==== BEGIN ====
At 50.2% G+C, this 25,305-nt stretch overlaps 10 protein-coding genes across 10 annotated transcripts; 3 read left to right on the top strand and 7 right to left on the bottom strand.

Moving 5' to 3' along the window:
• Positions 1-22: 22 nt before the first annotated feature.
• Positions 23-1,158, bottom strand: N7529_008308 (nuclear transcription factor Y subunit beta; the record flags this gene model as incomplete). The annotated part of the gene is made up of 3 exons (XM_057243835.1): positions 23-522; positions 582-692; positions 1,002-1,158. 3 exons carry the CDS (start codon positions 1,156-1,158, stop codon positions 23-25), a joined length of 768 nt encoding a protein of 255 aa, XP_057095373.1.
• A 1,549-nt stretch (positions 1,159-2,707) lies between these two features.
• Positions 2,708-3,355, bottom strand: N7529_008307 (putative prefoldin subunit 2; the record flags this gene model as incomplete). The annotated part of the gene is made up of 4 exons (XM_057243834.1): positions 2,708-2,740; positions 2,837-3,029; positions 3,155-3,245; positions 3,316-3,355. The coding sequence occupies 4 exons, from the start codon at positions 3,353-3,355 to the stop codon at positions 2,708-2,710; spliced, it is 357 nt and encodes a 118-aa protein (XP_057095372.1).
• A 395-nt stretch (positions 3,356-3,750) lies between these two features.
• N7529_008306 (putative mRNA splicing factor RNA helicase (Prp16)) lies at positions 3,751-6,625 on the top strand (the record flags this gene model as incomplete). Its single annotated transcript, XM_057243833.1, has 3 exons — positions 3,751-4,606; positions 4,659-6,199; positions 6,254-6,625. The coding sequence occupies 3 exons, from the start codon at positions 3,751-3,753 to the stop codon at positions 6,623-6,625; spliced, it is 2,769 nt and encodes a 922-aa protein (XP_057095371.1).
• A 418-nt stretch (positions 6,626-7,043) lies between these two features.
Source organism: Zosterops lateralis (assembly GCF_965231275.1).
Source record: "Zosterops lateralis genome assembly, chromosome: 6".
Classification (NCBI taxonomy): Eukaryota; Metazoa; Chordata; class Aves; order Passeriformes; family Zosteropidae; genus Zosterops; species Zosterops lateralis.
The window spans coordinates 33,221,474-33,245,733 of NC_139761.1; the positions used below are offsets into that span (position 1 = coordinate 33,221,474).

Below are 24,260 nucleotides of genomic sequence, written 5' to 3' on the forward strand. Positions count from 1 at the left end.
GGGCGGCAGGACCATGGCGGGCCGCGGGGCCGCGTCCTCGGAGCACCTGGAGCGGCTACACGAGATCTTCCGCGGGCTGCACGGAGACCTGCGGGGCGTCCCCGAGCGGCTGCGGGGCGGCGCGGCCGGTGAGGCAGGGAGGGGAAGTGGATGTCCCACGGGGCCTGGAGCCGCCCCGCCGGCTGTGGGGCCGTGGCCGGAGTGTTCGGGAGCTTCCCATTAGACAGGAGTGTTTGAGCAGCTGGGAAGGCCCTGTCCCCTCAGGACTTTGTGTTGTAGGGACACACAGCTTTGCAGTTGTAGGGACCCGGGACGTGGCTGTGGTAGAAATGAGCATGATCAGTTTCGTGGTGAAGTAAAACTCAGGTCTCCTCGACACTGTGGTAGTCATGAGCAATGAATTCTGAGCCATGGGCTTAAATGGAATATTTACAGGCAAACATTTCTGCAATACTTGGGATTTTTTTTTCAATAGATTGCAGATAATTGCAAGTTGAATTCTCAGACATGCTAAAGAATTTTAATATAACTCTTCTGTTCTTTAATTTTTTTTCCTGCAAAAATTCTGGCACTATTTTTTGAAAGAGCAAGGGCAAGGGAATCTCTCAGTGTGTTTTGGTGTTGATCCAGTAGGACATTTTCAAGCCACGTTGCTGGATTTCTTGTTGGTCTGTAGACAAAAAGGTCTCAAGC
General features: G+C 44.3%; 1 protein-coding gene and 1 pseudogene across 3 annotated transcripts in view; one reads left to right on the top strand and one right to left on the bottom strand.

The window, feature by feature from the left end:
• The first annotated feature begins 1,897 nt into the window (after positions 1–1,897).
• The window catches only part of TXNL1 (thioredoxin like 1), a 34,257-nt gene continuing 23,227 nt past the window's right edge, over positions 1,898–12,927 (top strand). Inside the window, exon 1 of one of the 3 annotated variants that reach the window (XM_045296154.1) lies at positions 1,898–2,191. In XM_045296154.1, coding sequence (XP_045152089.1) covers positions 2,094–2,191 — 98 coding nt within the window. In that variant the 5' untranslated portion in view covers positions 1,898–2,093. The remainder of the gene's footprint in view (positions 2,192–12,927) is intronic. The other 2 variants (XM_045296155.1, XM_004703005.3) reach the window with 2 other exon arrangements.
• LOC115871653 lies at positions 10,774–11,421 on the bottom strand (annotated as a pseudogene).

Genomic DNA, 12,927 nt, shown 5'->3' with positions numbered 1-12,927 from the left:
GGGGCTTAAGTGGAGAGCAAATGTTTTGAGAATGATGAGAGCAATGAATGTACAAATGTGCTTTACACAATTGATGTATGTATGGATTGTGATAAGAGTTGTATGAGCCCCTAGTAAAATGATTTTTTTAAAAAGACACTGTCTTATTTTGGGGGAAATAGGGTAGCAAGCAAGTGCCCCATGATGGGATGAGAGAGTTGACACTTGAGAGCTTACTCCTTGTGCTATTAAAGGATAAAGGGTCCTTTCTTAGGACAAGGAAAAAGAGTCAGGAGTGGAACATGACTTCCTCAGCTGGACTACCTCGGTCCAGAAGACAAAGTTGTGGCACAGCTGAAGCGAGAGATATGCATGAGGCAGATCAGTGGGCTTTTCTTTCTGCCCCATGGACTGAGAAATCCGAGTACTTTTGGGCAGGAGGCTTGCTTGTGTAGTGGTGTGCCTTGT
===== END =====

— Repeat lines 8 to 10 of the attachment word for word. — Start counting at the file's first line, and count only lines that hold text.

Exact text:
• N7529_008306 (putative mRNA splicing factor RNA helicase (Prp16)) lies at positions 3,751-6,625 on the top strand (the record flags this gene model as incomplete). Its single annotated transcript, XM_057243833.1, has 3 exons — positions 3,751-4,606; positions 4,659-6,199; positions 6,254-6,625. The coding sequence occupies 3 exons, from the start codon at positions 3,751-3,753 to the stop codon at positions 6,623-6,625; spliced, it is 2,769 nt and encodes a 922-aa protein (XP_057095371.1).
• A 418-nt stretch (positions 6,626-7,043) lies between these two features.
Source organism: Zosterops lateralis (assembly GCF_965231275.1).